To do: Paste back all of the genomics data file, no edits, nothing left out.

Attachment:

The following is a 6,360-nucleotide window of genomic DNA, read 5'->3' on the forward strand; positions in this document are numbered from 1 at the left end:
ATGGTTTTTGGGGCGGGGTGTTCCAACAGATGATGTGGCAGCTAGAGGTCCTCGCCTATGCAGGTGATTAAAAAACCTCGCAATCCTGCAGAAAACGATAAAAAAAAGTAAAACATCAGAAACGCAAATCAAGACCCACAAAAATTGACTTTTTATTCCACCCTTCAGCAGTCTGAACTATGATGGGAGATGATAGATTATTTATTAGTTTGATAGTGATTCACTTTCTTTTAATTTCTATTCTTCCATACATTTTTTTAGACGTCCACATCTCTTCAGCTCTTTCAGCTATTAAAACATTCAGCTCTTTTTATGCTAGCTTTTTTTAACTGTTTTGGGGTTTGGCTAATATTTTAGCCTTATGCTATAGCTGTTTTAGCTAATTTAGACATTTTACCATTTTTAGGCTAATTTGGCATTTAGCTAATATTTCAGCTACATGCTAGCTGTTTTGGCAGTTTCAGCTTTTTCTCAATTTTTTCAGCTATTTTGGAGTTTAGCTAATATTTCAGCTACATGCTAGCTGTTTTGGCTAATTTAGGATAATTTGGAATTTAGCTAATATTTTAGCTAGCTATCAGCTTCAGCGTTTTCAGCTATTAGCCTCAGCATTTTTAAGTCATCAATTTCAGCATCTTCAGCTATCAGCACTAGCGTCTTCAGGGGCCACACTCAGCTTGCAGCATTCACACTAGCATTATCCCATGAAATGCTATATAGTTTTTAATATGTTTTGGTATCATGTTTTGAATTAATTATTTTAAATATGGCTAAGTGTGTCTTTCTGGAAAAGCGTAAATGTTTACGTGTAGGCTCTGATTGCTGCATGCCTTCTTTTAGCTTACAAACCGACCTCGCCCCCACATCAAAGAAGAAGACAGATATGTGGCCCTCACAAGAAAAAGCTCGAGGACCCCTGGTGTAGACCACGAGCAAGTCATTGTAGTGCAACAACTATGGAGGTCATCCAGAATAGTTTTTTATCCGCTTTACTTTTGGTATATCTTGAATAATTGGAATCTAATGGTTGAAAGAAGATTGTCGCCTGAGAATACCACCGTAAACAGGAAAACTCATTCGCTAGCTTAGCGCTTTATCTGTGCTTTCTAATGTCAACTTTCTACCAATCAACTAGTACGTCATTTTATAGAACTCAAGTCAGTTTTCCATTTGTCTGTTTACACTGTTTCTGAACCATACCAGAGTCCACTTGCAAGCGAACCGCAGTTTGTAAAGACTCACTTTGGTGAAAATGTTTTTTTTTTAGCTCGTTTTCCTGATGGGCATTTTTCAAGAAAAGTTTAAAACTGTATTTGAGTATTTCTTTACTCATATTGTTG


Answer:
The following is a 6,360-nucleotide window of genomic DNA, read 5'->3' on the forward strand; positions in this document are numbered from 1 at the left end:
ATGGTTTTTGGGGCGGGGTGTTCCAACAGATGATGTGGCAGCTAGAGGTCCTCGCCTATGCAGGTGATTAAAAAACCTCGCAATCCTGCAGAAAACGATAAAAAAAAGTAAAACATCAGAAACGCAAATCAAGACCCACAAAAATTGACTTTTTATTCCACCCTTCAGCAGTCTGAACTATGATGGGAGATGATAGATTATTTATTAGTTTGATAGTGATTCACTTTCTTTTAATTTCTATTCTTCCATACATTTTTTTAGACGTCCACATCTCTTCAGCTCTTTCAGCTATTAAAACATTCAGCTCTTTTTATGCTAGCTTTTTTTAACTGTTTTGGGGTTTGGCTAATATTTTAGCCTTATGCTATAGCTGTTTTAGCTAATTTAGACATTTTACCATTTTTAGGCTAATTTGGCATTTAGCTAATATTTCAGCTACATGCTAGCTGTTTTGGCAGTTTCAGCTTTTTCTCAATTTTTTCAGCTATTTTGGAGTTTAGCTAATATTTCAGCTACATGCTAGCTGTTTTGGCTAATTTAGGATAATTTGGAATTTAGCTAATATTTTAGCTAGCTATCAGCTTCAGCGTTTTCAGCTATTAGCCTCAGCATTTTTAAGTCATCAATTTCAGCATCTTCAGCTATCAGCACTAGCGTCTTCAGGGGCCACACTCAGCTTGCAGCATTCACACTAGCATTATCCCATGAAATGCTATATAGTTTTTAATATGTTTTGGTATCATGTTTTGAATTAATTATTTTAAATATGGCTAAGTGTGTCTTTCTGGAAAAGCGTAAATGTTTACGTGTAGGCTCTGATTGCTGCATGCCTTCTTTTAGCTTACAAACCGACCTCGCCCCCACATCAAAGAAGAAGACAGATATGTGGCCCTCACAAGAAAAAGCTCGAGGACCCCTGGTGTAGACCACGAGCAAGTCATTGTAGTGCAACAACTATGGAGGTCATCCAGAATAGTTTTTTATCCGCTTTACTTTTGGTATATCTTGAATAATTGGAATCTAATGGTTGAAAGAAGATTGTCGCCTGAGAATACCACCGTAAACAGGAAAACTCATTCGCTAGCTTAGCGCTTTATCTGTGCTTTCTAATGTCAACTTTCTACCAATCAACTAGTACGTCATTTTATAGAACTCAAGTCAGTTTTCCATTTGTCTGTTTACACTGTTTCTGAACCATACCAGAGTCCACTTGCAAGCGAACCGCAGTTTGTAAAGACTCACTTTGGTGAAAATGTTTTTTTTTTAGCTCGTTTTCCTGATGGGCATTTTTCAAGAAAAGTTTAAAACTGTATTTGAGTATTTCTTTACTCATATTGTTG